It’s the weekend, so time for our review the past week’s web tech news, reviews and analysis on ReadWriteWeb. On the product side we showed you how to create a custom search engine using social bookmarks, found out why online video is set for a boost at the Olympics, analyzed a new mainstream RSS Reader, and checked in with Windows Live. On the trends side we answered Mozilla’s call for visions of the future of the Web, also looked into the future of blogging, checked out what big brands are doing with social media for the Olympics, and analyzed the gender of the Semantic Web (yes you read that correctly).
Last week, Yahoo finally unveiled the long-awaited new version of the social bookmarking site Delicious. Along with the new URL, simply delicious.com, the site got a revamped UI and added new features like selectable detail levels and alphabetical sorting of bookmarks. However, amid the delighted oohs and ahhs from the tech community over the new-and-improved site, some people were raising the valid question: “Who bookmarks anymore?” Besides bookmarking for the sake of making sure a site gets seen in your FriendFeed stream, the truth is that many people bookmark, but then turn to Google search when they actually want to find something.
The Beijing Olympics started this week and what better test of the mainstream web is there than the world’s biggest sports event. One of the most obvious ways the Web will be utilized with the Beijing Olympics is with online video coverage. In the US, NBC has teamed up with Microsoft Silverlight for 2,200 hours of live coverage. Meanwhile in China, Adobe has teamed up with a Chinese network.
We first wrote about the mainstream RSS reader and blog directory Regator in early July. At that time, Regator was still in private testing, but this week, it has opened up its doors for a public beta release. Since we first covered Regator, the developers have made some important changes to their service, including the ability to upload OPML files. Even with this feature, though, Regator still remains a highly curated service, where every new entry in its blog directory has to be approved by the editors.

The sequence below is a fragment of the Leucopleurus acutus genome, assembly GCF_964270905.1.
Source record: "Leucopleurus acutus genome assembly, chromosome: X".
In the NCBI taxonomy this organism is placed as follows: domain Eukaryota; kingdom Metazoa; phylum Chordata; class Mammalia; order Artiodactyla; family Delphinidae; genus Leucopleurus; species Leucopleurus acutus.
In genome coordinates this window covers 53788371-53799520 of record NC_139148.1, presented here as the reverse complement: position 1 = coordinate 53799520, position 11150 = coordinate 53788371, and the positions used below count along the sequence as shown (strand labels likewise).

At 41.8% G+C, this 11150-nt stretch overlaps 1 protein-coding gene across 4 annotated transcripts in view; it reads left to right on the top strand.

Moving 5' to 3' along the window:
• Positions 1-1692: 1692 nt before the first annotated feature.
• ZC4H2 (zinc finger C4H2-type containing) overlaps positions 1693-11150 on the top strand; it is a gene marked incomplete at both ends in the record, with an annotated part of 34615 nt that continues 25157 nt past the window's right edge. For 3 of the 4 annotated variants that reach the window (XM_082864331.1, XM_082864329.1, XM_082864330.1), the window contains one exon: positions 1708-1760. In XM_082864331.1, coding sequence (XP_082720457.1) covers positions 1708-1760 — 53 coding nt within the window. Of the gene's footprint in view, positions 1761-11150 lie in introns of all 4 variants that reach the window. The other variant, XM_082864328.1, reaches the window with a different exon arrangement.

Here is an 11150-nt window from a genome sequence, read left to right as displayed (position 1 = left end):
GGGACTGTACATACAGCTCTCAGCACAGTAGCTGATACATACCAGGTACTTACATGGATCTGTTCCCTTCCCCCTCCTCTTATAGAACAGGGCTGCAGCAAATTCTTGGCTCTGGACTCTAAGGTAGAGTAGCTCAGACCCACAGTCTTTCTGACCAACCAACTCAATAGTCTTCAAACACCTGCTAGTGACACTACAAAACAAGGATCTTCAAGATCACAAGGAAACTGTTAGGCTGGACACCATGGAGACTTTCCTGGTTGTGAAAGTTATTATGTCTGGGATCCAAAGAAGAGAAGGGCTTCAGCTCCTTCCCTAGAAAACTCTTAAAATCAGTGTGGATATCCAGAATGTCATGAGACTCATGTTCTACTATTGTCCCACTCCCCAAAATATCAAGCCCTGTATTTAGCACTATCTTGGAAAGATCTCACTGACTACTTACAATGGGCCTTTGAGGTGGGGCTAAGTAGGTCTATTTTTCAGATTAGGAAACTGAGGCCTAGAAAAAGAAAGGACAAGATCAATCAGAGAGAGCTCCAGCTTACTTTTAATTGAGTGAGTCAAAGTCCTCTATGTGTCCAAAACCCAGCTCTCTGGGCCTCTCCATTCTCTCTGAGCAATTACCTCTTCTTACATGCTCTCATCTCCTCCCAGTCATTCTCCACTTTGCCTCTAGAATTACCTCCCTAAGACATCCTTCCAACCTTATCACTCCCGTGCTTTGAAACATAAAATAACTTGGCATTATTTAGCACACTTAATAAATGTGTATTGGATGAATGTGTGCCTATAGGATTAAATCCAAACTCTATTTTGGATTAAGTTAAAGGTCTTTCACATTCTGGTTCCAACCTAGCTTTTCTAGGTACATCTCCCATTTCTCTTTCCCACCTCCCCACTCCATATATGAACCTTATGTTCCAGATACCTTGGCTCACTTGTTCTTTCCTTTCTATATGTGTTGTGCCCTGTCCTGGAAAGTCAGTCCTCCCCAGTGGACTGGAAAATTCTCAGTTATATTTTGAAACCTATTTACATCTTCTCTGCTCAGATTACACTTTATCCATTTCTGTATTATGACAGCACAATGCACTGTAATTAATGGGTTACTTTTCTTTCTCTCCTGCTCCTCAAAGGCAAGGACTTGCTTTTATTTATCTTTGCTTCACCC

Until now, Microsoft had used WindowsLive.com as the main hub for getting information about its Live branded services like Messenger, Hotmail, Spaces, SkyDrive, and Photo Gallery. This week, Microsoft re-launched the site as a community site, where users can exchange information and ideas about how to best use these tools. As Marty Collins, the Windows Live senior marketing manager explained to us in an interview last week, the idea behind this redesign is to better explain to users how they can use these services together, as well as fostering an active user community.
SEE MORE WEB PRODUCTS COVERAGE IN OUR PRODUCTS CATEGORY
Everything’s changing on the internet these days, so it’s as good a time as any to make some drastic changes to the way we interact with it too. Mozilla Labs has put out a call for anyone in the world to share their vision of how they would like to see the browser, or the web in general, look and act in the future. Called The Concept Series, the project will track down and share future web concepts submitted through a very simple process. What would you like the web to look like in the future? We offer one of our favorite visions below.
There has been a lot of talk lately about the changing face of the blogging landscape. Darren Rowse of ProBlogger asked if blogging has lost its relational focus; Scoble explained why tech blogging has failed you; and even though not everyone agreed with his every statement, there was a renewed commitment in the blogosphere to return to blogging about what excites instead of just writing about “Apple’s newest gizmo or the peccadillos of tech personalities.” However, we’re wondering if people even need to blog anymore…at least in the traditional sense.
This week we looked at how Web technology is being used in the Beijing Olympics. In this post we check out how some of the world’s leading brands are using social media tools in their Olympics campaigns. Our first post discussed how online video will be a big part of this Olympics, which is great for consumers. The Web can also be a boon for brands too, when it comes to major sporting events.
One academic warns that it might and says we need to pay attention to it.
As machines learn to understand what the web means, what perspective will they understand it from? Who is teaching them? “Objective” descriptions of the world and the relationships in it can cause real problems, particularly for people with little power in those relationships. How will the emerging Semantic Web understand relationships and what will that mean for us as human users?
SEE MORE WEB TRENDS COVERAGE IN OUR TRENDS CATEGORY
That’s a wrap for another week! Enjoy your weekend everyone.